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Encryption – Keeping your secrets a little longer

Updated: Sep 6, 2022

Dr Craig Valli and Dr Ian Martinus

Encryption is the process by which programs/algorithms are applied to data/information to make it extremely computationally difficult and normally expensive (time, electrical power) without the proper artefacts such as passwords or keys to turn it back into its original form.

Encryption is the mainstay of protecting data in transit ( or at rest i.e a file on your hard drive or USB. The point is you use it most days without even giving it thought i.e its seamless for banking, chat engines, websites, email servers (in transit).

The following block is encrypted text

wcFMA4BhJt0O/WCIAQ//b1v650vMHuTj1UesavqDz8OD2MEV5q/QTzbLc7fk uckCyEY0XnDX6m8K1QcjOaqKvv6HKewlG/DzTdmTb7c10/ZRHiXUeB0EO0kf hN9L6Lt1rEHWB7CSSwoVqJisEAH76//1/6DEl7yBPXAvdwB9BszYjQwL9IFS UziCQ8qSv74rJRIOfBrJTGXyWXwgDEPRL//cwT3dn5+m2MvfCFwsoThPZgnb txHjjQE/TIt6B9tFP9dI4eEZCliht1OTNFau1xT7jCHTd2wDBbwNczh76LzU DMbj0Rr9Sl5UvifTB9SwduUouryw2Z5leiWqiPbUFVAm+XofgigrVHNxd+fc 2himeBY+fTP/8X4Nb1BAo3p7FDwCf3fjpT/NyJGuNUcaU0CLZ+Ro7rB6EQM3 RcyTR6W6li4PVUMY6YTeS0+13fuyBVSxWjCOVB2UJKbXZpeXAX59sZ9BCYFA k17llgmy7lLoDJ4FHPV5Z8eVCLV6qbr3aifv/B50A7spk7FDKTXEePQKlB6B E7RjpODJvoqY5cp3bOh1tbBkfKi3hrOB8P4AyOqPSy5S3LFHT8ZrzmRe4r/L 1hHF8KVYW3p82co0i0mIaY55DJT0DzYq/KldLQQ3aTTF7ssISzCm1iBo3jj8 VG3WexPcSzU5oIyOm+3mZZf0a2V0jPuBuWQZBf9IwLvBwUwD6JmofthkZ1sB EAC/9ZZ8GOUeKT1vkE8zKpHBQl6l7/hRQR5bgCtDQm95cw4Nt3qqpMyCzpbm U/0mQYw7pKlkG7Zk4CU8z+DD/qzfk8Simkt4RRQsEeuLFHOA0tJXaeyV7jHu Xm/gKxTPO8DIWutmove9KMtlbsDPnI6BWU/GfwV+l4y/P2ilBkQ2fsciJ2Bw No1QEtwm1wbPTQUoFmdMLWV0BZcipypiEaIvHA0FZ0OYxdWzzJVhYlYIaRwI x+VCMm6wYTVzOkV8pYJQK6I+cFcMhhKv0+z6fhk0o9E7BZSMeFH4wBrrq692 ulRTCN3IUQAZ3nEgNifX6vS/IdwnL0caUiYQKcK6S3aUe/Dq0zJNU2bEcFZ2 UtQJw6NU3op97gy5Lli1uz8WzwC0WUOD7/kfuJRnFf3ykrwZwiOB4RggMGyt 2WQwdpwlvWaqx1haKxUZjgVXw888LX2C/LVVCfwIxinETT8IL1ZxIQm9a/lg 34U7aYvx7JwFxl6mx0huFPE+B2z2SeJYt23hknaybWD3+l4XgiInmmJUN+00 c6J69Zh2zggqK70fMBeHNMlg+UqlQa2Plk0z5+sUArtg+ybTC5qKXTO1VdBD SY32RxJXH3Pjfi/BrHUxJNWFnTdDEgo9rQmVFa61Z2yif6EX5HrE/P2EQ3CX tx99EtD+uMxCNexYae31mcgUCNLAMwHDzRvGAJl9k2q66ZLc8pLBHwrijN8Q oIBUBDrigwizKEoAwyAtoj/2uNhOCz2XhH47/9yp5FeE7g26LLhGi+eC98/s 2NAr2TXEBMOJApk7lzvJNoT0Nhi7VhsFS4NKZChfdrZuS4t7dFaHKRONivNP 2Qscaf82xqqFv7wTXxZsZfklCy4PtpR6aI5O2kaM9Y0OodLhQmhx+yPRHCPP 6ODk0GF9gWpoPMaVjUPUyToVpcvSu/tVYM9/sxIy7DFBwpmURE6490cenMI1 hRAhOjDrjj0BA4HrTTd4k00uHZqrTIFyuzXJ4615nyQa3c+SNSxFLQ== =JHEB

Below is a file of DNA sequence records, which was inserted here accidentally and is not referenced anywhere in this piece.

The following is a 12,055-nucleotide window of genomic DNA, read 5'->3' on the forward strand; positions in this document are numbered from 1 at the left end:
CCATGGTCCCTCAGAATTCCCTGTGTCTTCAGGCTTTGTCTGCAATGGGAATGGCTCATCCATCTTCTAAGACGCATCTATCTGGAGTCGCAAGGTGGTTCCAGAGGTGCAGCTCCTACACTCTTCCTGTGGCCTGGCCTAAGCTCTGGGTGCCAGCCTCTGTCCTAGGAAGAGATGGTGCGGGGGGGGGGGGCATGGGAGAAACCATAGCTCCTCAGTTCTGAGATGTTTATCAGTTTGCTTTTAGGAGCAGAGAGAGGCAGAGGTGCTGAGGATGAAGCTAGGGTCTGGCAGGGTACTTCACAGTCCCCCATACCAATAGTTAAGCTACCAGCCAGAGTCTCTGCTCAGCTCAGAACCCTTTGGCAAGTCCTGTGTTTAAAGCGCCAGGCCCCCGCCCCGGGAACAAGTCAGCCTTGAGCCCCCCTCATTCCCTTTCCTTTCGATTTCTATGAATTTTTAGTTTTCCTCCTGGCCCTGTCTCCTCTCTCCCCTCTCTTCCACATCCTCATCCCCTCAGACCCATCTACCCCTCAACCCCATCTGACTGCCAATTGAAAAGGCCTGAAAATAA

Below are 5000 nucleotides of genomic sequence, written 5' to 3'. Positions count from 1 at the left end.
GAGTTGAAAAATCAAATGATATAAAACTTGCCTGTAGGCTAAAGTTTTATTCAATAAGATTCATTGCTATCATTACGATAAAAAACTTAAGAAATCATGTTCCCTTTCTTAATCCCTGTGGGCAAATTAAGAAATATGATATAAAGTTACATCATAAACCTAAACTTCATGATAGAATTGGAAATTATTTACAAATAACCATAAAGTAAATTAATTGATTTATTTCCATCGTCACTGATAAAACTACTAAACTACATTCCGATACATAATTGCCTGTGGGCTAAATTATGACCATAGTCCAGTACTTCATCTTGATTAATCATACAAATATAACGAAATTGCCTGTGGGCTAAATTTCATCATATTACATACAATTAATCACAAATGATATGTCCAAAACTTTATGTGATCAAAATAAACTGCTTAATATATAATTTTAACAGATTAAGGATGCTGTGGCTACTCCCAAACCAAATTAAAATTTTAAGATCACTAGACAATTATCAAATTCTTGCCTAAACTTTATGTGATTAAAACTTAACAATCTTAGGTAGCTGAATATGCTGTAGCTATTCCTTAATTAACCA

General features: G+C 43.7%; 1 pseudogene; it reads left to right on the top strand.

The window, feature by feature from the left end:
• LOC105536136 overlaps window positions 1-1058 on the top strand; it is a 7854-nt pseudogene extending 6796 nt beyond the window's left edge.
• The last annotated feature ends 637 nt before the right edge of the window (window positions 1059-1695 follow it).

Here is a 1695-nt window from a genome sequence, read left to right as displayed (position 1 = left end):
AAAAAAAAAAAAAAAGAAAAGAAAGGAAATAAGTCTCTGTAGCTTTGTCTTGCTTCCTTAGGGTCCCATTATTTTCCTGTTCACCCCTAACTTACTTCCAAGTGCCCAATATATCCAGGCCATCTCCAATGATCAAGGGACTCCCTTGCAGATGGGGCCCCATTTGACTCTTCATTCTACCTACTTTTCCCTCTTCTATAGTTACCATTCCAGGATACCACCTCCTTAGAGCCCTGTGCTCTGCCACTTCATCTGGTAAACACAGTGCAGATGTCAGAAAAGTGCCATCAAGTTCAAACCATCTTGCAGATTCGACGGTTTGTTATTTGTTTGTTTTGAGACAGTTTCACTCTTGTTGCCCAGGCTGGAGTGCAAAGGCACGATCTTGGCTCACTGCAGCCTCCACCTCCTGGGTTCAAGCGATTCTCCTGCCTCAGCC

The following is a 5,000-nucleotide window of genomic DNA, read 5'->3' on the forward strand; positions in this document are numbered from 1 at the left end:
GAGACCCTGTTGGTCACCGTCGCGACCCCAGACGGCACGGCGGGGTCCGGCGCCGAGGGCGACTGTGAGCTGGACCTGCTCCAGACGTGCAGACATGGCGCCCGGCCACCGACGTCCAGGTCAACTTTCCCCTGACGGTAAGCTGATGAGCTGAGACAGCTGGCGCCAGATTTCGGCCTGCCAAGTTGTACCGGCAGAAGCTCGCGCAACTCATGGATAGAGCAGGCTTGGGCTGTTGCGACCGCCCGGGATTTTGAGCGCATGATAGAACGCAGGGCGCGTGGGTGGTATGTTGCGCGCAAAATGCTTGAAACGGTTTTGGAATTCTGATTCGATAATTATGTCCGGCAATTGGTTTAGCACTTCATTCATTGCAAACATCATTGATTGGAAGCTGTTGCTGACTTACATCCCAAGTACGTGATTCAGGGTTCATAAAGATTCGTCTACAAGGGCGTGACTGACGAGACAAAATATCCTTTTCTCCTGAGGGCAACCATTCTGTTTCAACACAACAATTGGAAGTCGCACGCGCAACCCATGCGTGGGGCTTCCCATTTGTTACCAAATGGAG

The previous nonsensical block of text is the text of the first sentence encrypted with an encryption program called Pretty Good Privacy (PGP). As can be seen clearly the encrypted text bears absolutely no resemblance to the plain text.

Encryption is very effective at protecting emails and files in transit across the Internet. You can also use encryption to protect important documents at rest on your storage devices/spaces – computer hard drive, usb hard drive, usb stick, NAS/network drive.

Do you really need to understand how it works to use it?

Quite simply no, in our opinion too many guides go into explanation of cryptography itself and key exchanges which typically serve only to confuse most people. We as humans use more complex devices and tools without understanding the theory of operation or being able to explain how it works from first principles e.g car, food blender. microwave, digital watch everyday! But like those devices you do need to understand the traps and pitfalls of using it incorrectly that then compromises it use or is destructive similar to the effects of drying “out” your digital watch in a microwave which by the way = explosions!

The only concept you must get is that your private key should NOT be shared or stored unprotected. Once a criminal actor has your private key they can with impunity decrypt/unlock the secrets to your data you wanted to protect.

Protecting your private keys